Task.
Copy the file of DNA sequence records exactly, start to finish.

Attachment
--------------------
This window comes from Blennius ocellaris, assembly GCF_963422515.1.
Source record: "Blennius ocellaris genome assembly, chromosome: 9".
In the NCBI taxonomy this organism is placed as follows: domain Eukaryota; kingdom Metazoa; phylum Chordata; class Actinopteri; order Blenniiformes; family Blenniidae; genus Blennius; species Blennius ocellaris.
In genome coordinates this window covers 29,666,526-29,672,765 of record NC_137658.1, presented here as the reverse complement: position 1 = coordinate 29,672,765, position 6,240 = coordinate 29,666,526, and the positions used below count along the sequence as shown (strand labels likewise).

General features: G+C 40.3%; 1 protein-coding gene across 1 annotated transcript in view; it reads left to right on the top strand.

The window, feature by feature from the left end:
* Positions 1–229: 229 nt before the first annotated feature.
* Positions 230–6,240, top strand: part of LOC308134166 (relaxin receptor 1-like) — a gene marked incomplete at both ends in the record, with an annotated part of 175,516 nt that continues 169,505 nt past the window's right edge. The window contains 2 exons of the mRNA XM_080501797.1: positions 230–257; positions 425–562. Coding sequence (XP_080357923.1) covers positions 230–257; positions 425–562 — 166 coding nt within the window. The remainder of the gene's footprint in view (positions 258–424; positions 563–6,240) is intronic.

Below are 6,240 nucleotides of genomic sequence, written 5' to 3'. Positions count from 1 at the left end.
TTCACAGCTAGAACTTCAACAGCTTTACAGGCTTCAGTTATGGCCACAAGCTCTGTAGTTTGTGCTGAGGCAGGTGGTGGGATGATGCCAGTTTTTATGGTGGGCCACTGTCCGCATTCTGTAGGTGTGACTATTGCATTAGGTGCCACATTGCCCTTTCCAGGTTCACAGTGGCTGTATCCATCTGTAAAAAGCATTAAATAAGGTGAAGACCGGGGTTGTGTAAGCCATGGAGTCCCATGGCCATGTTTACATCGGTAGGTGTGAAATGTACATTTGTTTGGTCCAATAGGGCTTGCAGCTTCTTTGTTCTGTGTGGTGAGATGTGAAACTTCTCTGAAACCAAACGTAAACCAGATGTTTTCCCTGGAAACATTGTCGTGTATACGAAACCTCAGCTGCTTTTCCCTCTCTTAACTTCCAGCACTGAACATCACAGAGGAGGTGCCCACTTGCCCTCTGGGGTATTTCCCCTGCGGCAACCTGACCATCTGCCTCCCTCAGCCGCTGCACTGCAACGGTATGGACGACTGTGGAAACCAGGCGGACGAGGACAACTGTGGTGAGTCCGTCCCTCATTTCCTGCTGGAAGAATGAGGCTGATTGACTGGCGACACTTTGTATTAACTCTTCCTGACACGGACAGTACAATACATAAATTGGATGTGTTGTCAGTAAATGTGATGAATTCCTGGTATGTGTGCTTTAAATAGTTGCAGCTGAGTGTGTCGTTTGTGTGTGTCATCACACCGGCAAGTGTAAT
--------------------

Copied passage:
This window comes from Blennius ocellaris, assembly GCF_963422515.1.
Source record: "Blennius ocellaris genome assembly, chromosome: 9".
In the NCBI taxonomy this organism is placed as follows: domain Eukaryota; kingdom Metazoa; phylum Chordata; class Actinopteri; order Blenniiformes; family Blenniidae; genus Blennius; species Blennius ocellaris.
In genome coordinates this window covers 29,666,526-29,672,765 of record NC_137658.1, presented here as the reverse complement: position 1 = coordinate 29,672,765, position 6,240 = coordinate 29,666,526, and the positions used below count along the sequence as shown (strand labels likewise).

General features: G+C 40.3%; 1 protein-coding gene across 1 annotated transcript in view; it reads left to right on the top strand.

The window, feature by feature from the left end:
* Positions 1–229: 229 nt before the first annotated feature.
* Positions 230–6,240, top strand: part of LOC308134166 (relaxin receptor 1-like) — a gene marked incomplete at both ends in the record, with an annotated part of 175,516 nt that continues 169,505 nt past the window's right edge. The window contains 2 exons of the mRNA XM_080501797.1: positions 230–257; positions 425–562. Coding sequence (XP_080357923.1) covers positions 230–257; positions 425–562 — 166 coding nt within the window. The remainder of the gene's footprint in view (positions 258–424; positions 563–6,240) is intronic.

Below are 6,240 nucleotides of genomic sequence, written 5' to 3'. Positions count from 1 at the left end.
TTCACAGCTAGAACTTCAACAGCTTTACAGGCTTCAGTTATGGCCACAAGCTCTGTAGTTTGTGCTGAGGCAGGTGGTGGGATGATGCCAGTTTTTATGGTGGGCCACTGTCCGCATTCTGTAGGTGTGACTATTGCATTAGGTGCCACATTGCCCTTTCCAGGTTCACAGTGGCTGTATCCATCTGTAAAAAGCATTAAATAAGGTGAAGACCGGGGTTGTGTAAGCCATGGAGTCCCATGGCCATGTTTACATCGGTAGGTGTGAAATGTACATTTGTTTGGTCCAATAGGGCTTGCAGCTTCTTTGTTCTGTGTGGTGAGATGTGAAACTTCTCTGAAACCAAACGTAAACCAGATGTTTTCCCTGGAAACATTGTCGTGTATACGAAACCTCAGCTGCTTTTCCCTCTCTTAACTTCCAGCACTGAACATCACAGAGGAGGTGCCCACTTGCCCTCTGGGGTATTTCCCCTGCGGCAACCTGACCATCTGCCTCCCTCAGCCGCTGCACTGCAACGGTATGGACGACTGTGGAAACCAGGCGGACGAGGACAACTGTGGTGAGTCCGTCCCTCATTTCCTGCTGGAAGAATGAGGCTGATTGACTGGCGACACTTTGTATTAACTCTTCCTGACACGGACAGTACAATACATAAATTGGATGTGTTGTCAGTAAATGTGATGAATTCCTGGTATGTGTGCTTTAAATAGTTGCAGCTGAGTGTGTCGTTTGTGTGTGTCATCACACCGGCAAGTGTAAT